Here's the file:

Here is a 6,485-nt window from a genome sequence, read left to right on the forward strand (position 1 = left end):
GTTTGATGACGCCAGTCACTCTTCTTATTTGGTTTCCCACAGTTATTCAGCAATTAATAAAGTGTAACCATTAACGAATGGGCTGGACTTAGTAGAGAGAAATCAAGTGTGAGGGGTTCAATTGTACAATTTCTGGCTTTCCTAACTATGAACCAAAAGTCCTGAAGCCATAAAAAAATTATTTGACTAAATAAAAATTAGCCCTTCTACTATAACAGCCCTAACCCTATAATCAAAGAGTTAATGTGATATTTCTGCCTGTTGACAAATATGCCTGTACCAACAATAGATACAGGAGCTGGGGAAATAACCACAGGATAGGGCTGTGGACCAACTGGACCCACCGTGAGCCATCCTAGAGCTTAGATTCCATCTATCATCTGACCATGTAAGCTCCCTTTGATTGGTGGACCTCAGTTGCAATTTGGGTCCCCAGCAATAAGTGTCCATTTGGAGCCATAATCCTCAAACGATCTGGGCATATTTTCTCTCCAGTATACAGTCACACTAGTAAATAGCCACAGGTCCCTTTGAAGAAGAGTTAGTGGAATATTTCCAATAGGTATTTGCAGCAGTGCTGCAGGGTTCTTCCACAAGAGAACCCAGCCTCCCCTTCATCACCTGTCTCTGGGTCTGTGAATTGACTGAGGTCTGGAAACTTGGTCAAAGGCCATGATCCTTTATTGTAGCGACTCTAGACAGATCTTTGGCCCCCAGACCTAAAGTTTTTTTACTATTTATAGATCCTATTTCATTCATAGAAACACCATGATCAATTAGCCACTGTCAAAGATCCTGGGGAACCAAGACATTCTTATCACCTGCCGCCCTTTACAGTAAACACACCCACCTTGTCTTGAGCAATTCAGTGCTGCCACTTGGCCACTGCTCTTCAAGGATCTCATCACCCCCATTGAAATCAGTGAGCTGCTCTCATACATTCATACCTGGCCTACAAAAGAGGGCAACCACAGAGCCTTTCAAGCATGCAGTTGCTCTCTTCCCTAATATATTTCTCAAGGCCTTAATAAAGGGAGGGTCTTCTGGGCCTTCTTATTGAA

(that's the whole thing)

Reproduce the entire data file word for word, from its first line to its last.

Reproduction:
Here is a 6,485-nt window from a genome sequence, read left to right on the forward strand (position 1 = left end):
GTTTGATGACGCCAGTCACTCTTCTTATTTGGTTTCCCACAGTTATTCAGCAATTAATAAAGTGTAACCATTAACGAATGGGCTGGACTTAGTAGAGAGAAATCAAGTGTGAGGGGTTCAATTGTACAATTTCTGGCTTTCCTAACTATGAACCAAAAGTCCTGAAGCCATAAAAAAATTATTTGACTAAATAAAAATTAGCCCTTCTACTATAACAGCCCTAACCCTATAATCAAAGAGTTAATGTGATATTTCTGCCTGTTGACAAATATGCCTGTACCAACAATAGATACAGGAGCTGGGGAAATAACCACAGGATAGGGCTGTGGACCAACTGGACCCACCGTGAGCCATCCTAGAGCTTAGATTCCATCTATCATCTGACCATGTAAGCTCCCTTTGATTGGTGGACCTCAGTTGCAATTTGGGTCCCCAGCAATAAGTGTCCATTTGGAGCCATAATCCTCAAACGATCTGGGCATATTTTCTCTCCAGTATACAGTCACACTAGTAAATAGCCACAGGTCCCTTTGAAGAAGAGTTAGTGGAATATTTCCAATAGGTATTTGCAGCAGTGCTGCAGGGTTCTTCCACAAGAGAACCCAGCCTCCCCTTCATCACCTGTCTCTGGGTCTGTGAATTGACTGAGGTCTGGAAACTTGGTCAAAGGCCATGATCCTTTATTGTAGCGACTCTAGACAGATCTTTGGCCCCCAGACCTAAAGTTTTTTTACTATTTATAGATCCTATTTCATTCATAGAAACACCATGATCAATTAGCCACTGTCAAAGATCCTGGGGAACCAAGACATTCTTATCACCTGCCGCCCTTTACAGTAAACACACCCACCTTGTCTTGAGCAATTCAGTGCTGCCACTTGGCCACTGCTCTTCAAGGATCTCATCACCCCCATTGAAATCAGTGAGCTGCTCTCATACATTCATACCTGGCCTACAAAAGAGGGCAACCACAGAGCCTTTCAAGCATGCAGTTGCTCTCTTCCCTAATATATTTCTCAAGGCCTTAATAAAGGGAGGGTCTTCTGGGCCTTCTTATTGAA